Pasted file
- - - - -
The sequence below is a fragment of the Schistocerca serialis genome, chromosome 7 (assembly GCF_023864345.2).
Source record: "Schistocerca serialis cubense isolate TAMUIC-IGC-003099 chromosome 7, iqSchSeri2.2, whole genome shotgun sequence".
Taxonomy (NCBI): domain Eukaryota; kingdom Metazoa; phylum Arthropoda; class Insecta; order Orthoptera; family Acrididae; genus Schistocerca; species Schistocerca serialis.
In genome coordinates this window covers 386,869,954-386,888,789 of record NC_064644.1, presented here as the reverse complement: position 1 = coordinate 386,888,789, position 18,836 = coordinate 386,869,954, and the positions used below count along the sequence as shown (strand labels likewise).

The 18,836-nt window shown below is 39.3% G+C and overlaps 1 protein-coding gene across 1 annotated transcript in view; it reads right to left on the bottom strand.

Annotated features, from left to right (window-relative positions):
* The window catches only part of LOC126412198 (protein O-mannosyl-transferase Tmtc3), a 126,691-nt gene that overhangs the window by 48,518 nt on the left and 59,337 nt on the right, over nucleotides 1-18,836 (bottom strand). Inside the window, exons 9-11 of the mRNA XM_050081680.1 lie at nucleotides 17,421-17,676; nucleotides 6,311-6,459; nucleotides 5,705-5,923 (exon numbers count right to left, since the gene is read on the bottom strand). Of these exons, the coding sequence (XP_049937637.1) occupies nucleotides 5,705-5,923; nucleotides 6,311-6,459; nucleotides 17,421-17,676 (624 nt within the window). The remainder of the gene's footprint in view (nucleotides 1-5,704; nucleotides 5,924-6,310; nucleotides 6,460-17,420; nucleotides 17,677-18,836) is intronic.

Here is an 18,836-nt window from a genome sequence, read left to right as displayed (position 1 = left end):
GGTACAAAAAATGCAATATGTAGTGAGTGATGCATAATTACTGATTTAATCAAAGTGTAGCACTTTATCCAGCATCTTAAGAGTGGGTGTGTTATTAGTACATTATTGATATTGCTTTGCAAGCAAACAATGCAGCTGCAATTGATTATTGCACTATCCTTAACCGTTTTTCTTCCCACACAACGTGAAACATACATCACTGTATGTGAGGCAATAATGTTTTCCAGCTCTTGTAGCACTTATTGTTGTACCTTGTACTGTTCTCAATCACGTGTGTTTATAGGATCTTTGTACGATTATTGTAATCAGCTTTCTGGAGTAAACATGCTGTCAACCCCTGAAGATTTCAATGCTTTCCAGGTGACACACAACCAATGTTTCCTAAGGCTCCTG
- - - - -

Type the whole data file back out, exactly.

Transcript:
The sequence below is a fragment of the Schistocerca serialis genome, chromosome 7 (assembly GCF_023864345.2).
Source record: "Schistocerca serialis cubense isolate TAMUIC-IGC-003099 chromosome 7, iqSchSeri2.2, whole genome shotgun sequence".
Taxonomy (NCBI): domain Eukaryota; kingdom Metazoa; phylum Arthropoda; class Insecta; order Orthoptera; family Acrididae; genus Schistocerca; species Schistocerca serialis.
In genome coordinates this window covers 386,869,954-386,888,789 of record NC_064644.1, presented here as the reverse complement: position 1 = coordinate 386,888,789, position 18,836 = coordinate 386,869,954, and the positions used below count along the sequence as shown (strand labels likewise).

The 18,836-nt window shown below is 39.3% G+C and overlaps 1 protein-coding gene across 1 annotated transcript in view; it reads right to left on the bottom strand.

Annotated features, from left to right (window-relative positions):
* The window catches only part of LOC126412198 (protein O-mannosyl-transferase Tmtc3), a 126,691-nt gene that overhangs the window by 48,518 nt on the left and 59,337 nt on the right, over nucleotides 1-18,836 (bottom strand). Inside the window, exons 9-11 of the mRNA XM_050081680.1 lie at nucleotides 17,421-17,676; nucleotides 6,311-6,459; nucleotides 5,705-5,923 (exon numbers count right to left, since the gene is read on the bottom strand). Of these exons, the coding sequence (XP_049937637.1) occupies nucleotides 5,705-5,923; nucleotides 6,311-6,459; nucleotides 17,421-17,676 (624 nt within the window). The remainder of the gene's footprint in view (nucleotides 1-5,704; nucleotides 5,924-6,310; nucleotides 6,460-17,420; nucleotides 17,677-18,836) is intronic.

Here is an 18,836-nt window from a genome sequence, read left to right as displayed (position 1 = left end):
GGTACAAAAAATGCAATATGTAGTGAGTGATGCATAATTACTGATTTAATCAAAGTGTAGCACTTTATCCAGCATCTTAAGAGTGGGTGTGTTATTAGTACATTATTGATATTGCTTTGCAAGCAAACAATGCAGCTGCAATTGATTATTGCACTATCCTTAACCGTTTTTCTTCCCACACAACGTGAAACATACATCACTGTATGTGAGGCAATAATGTTTTCCAGCTCTTGTAGCACTTATTGTTGTACCTTGTACTGTTCTCAATCACGTGTGTTTATAGGATCTTTGTACGATTATTGTAATCAGCTTTCTGGAGTAAACATGCTGTCAACCCCTGAAGATTTCAATGCTTTCCAGGTGACACACAACCAATGTTTCCTAAGGCTCCTG